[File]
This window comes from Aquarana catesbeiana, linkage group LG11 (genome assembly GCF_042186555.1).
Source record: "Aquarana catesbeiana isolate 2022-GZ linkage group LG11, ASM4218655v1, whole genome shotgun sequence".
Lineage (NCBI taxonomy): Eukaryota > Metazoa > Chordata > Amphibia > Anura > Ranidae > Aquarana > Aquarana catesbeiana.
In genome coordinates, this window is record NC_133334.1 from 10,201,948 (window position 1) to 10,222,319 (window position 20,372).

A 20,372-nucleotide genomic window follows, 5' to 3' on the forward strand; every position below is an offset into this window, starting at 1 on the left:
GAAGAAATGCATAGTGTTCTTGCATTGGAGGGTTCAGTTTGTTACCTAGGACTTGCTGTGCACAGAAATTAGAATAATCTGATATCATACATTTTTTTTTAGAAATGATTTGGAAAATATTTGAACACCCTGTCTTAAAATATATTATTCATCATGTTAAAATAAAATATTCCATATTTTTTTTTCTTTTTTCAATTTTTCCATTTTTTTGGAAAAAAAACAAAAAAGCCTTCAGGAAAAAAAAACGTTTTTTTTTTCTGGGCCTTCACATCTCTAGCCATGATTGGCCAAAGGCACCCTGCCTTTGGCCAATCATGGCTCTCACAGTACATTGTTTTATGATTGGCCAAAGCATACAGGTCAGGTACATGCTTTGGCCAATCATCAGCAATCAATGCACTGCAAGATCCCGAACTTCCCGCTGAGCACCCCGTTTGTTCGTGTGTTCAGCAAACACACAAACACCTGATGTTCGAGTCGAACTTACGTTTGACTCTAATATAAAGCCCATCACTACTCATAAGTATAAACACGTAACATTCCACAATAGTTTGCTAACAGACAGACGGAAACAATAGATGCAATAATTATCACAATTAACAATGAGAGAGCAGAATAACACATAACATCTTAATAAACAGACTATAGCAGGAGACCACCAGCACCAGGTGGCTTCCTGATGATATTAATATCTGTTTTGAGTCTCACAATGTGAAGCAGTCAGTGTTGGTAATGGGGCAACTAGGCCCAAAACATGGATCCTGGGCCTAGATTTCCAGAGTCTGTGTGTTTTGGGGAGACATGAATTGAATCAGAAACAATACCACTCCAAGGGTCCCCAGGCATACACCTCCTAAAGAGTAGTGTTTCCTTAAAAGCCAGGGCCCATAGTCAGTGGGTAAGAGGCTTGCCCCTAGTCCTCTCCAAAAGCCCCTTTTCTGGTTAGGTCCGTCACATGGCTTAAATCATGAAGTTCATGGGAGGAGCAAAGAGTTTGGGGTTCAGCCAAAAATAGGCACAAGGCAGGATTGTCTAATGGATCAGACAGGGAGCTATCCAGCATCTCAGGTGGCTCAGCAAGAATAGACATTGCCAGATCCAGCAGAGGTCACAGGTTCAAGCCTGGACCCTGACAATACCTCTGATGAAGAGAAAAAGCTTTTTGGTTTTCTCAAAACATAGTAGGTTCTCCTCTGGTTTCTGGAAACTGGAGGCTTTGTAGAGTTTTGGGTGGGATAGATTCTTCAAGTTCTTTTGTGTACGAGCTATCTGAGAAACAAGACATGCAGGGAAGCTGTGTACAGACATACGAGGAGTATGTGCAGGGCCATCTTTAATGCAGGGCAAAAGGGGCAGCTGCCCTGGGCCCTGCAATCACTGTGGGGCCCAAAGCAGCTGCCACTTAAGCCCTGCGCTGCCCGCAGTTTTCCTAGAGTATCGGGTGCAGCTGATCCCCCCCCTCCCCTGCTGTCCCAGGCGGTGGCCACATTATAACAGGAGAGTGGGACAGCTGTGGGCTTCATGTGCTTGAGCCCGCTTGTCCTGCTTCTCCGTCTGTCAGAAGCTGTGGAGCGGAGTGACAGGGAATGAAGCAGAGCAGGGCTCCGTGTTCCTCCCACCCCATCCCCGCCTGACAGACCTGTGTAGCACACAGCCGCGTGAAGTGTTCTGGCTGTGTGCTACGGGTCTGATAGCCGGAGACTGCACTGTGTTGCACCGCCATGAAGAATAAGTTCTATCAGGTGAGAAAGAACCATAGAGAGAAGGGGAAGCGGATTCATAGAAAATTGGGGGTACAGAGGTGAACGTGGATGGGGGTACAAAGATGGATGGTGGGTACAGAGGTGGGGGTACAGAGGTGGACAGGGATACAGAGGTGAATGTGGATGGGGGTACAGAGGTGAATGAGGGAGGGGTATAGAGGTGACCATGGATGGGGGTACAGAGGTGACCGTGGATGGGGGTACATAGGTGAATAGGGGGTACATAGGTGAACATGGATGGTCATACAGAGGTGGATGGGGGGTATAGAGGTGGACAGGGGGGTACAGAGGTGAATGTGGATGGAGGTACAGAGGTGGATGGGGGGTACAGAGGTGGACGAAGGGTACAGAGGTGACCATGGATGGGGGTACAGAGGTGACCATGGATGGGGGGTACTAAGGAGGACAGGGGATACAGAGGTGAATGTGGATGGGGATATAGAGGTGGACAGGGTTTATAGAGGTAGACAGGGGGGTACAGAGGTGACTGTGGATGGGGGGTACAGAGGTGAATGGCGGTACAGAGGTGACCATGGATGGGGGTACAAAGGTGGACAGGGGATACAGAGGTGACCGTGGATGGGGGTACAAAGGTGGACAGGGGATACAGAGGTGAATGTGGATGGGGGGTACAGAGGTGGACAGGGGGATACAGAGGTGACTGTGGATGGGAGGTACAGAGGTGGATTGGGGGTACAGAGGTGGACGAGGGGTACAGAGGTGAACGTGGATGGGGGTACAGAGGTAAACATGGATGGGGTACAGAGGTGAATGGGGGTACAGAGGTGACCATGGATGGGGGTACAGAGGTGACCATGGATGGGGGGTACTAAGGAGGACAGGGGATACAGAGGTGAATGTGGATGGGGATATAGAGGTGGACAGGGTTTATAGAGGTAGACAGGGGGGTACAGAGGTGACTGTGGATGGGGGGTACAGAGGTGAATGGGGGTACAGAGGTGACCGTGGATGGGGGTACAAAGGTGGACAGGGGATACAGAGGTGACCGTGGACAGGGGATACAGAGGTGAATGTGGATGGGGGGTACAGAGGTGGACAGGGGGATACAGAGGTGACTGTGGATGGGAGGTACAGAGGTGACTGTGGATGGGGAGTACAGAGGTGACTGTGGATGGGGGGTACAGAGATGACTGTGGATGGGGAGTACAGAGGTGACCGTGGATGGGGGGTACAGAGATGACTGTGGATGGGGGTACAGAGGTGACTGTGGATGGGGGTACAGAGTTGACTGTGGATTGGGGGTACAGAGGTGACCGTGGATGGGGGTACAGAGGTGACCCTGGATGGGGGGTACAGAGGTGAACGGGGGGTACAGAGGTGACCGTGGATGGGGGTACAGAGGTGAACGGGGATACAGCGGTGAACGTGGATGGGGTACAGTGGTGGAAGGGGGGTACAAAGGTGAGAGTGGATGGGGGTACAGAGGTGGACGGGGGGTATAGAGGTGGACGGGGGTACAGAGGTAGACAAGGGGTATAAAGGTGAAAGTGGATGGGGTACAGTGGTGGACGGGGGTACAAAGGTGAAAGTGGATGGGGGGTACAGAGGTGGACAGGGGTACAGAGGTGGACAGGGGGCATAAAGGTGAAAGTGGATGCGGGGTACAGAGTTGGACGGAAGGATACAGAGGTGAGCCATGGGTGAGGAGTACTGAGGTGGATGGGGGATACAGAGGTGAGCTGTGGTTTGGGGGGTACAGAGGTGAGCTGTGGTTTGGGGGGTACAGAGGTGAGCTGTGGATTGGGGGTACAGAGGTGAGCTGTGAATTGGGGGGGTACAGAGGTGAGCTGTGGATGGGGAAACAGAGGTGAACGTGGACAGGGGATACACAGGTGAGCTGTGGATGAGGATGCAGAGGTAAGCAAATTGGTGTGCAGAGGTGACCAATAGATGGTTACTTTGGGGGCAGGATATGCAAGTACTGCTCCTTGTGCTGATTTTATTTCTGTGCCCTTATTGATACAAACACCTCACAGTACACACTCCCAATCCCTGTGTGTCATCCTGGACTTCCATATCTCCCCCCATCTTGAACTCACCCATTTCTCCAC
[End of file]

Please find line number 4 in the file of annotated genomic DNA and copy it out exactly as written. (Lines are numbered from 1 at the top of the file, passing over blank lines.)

In genome coordinates, this window is record NC_133334.1 from 10,201,948 (window position 1) to 10,222,319 (window position 20,372).